105

. Deford, 167.

106. George Gallup, The Gallup Poll: Public Opinion 1972-1977 (Wilmington:Scholarly Resources, 1978) 702.

107. George Gallup Jr., The Gallup Poll: Public Opinion 1984 (Wilmington: ScholarlyResources, 1985) 120.

108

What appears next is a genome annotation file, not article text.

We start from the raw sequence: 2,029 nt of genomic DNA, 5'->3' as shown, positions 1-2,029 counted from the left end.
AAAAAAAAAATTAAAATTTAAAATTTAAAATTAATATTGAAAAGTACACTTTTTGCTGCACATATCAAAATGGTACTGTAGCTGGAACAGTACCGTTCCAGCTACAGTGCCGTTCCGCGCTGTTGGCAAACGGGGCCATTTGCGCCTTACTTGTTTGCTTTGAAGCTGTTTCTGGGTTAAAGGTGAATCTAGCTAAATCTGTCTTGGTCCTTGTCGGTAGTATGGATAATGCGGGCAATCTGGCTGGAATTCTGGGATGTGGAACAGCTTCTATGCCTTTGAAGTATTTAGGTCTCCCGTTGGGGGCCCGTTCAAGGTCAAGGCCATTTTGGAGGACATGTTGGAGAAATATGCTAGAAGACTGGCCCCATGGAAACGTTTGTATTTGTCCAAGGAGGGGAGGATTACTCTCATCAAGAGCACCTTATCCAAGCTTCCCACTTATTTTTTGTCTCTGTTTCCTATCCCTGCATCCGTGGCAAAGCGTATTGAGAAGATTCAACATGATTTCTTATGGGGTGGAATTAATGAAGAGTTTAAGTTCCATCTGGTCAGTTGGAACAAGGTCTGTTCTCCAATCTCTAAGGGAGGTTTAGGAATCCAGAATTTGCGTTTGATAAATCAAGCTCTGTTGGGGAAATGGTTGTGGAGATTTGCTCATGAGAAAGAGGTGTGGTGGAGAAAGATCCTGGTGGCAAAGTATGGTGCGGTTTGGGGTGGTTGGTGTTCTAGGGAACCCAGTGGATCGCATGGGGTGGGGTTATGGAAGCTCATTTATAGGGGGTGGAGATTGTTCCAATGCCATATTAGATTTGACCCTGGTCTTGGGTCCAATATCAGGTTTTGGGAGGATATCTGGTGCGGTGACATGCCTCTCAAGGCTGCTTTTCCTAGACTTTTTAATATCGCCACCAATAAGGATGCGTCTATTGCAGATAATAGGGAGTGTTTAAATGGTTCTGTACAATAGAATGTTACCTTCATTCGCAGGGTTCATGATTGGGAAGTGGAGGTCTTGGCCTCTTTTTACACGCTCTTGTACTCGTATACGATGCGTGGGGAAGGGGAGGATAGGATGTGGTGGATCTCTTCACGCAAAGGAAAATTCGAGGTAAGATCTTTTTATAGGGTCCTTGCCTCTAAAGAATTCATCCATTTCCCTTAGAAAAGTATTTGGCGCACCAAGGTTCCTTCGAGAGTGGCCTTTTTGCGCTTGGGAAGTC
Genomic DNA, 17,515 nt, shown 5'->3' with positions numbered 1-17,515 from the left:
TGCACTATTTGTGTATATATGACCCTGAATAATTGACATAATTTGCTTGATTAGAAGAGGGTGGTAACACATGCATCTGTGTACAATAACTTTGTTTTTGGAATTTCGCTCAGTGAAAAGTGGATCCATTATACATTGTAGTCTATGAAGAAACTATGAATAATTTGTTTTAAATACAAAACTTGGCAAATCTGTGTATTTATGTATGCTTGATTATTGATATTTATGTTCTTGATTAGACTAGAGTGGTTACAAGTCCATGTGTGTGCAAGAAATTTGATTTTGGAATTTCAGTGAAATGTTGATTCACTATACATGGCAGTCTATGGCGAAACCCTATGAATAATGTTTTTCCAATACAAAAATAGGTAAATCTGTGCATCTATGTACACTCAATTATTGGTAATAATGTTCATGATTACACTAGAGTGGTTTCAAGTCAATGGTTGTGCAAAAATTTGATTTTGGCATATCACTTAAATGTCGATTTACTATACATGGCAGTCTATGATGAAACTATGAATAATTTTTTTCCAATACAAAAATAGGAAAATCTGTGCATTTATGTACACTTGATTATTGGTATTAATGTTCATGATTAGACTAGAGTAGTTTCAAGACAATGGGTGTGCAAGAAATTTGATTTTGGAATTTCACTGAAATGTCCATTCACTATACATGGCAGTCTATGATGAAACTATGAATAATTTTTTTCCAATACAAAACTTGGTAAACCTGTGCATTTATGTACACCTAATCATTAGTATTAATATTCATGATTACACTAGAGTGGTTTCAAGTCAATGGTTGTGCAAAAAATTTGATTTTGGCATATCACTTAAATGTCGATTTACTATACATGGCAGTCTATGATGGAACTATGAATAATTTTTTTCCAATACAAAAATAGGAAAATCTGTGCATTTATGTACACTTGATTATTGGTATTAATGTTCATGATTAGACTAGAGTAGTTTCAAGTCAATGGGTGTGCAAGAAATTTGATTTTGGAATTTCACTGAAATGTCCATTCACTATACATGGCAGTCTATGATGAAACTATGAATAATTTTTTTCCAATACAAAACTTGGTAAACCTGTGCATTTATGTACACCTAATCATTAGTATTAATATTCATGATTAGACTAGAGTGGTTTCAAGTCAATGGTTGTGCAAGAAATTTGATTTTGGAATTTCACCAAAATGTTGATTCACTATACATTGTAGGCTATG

. "Contrary to popular belief, size---at least the Misses sizerange now applicable to adult women does not 'arbitrarily assign number codes for eachsize.' There was, once, a meaning to the numbers. In the beginning, size was not a size atall, but an age. A size 12 was meant for a 'miss' of age 12...Adult women were presumed tohave well-developed, 'mature figures' with low hiplines and bustlines, both significantlylarger than waistlines...'Misses' sizes were designed pure and simple for misses, oradolescent girls...the 1901 Sears, Roebuck catalog advised...'A misses garment, whilemeasuring 34 or 36 inches around the bust, will not fit a well-developed woman measuringthe same'...intended for an adolescent body, [it] was cut straighter through the torso,with less of an indentation for waist, less pronounced hips, than the women's sizes. Whenthe concept of 'misses' sizes was later extended to all adult women, one basic fact wentalong on the garment rack: In early maturity, for which misses sizes were originallyintended...90% of people can fit standard sizes for those ages...but by 20 to 24 yearsonly about half the adults can be cared for with standard sizes...from...45 up, only athird can be fitted with standard sizes. Today's system of fashion...makes figurevariability an oddity, instead of recognizing it as the prevailing biological fact that itis."--Hara Estroff Marano, Style is Not A Size (New York: Bantam, 1991) 16-17.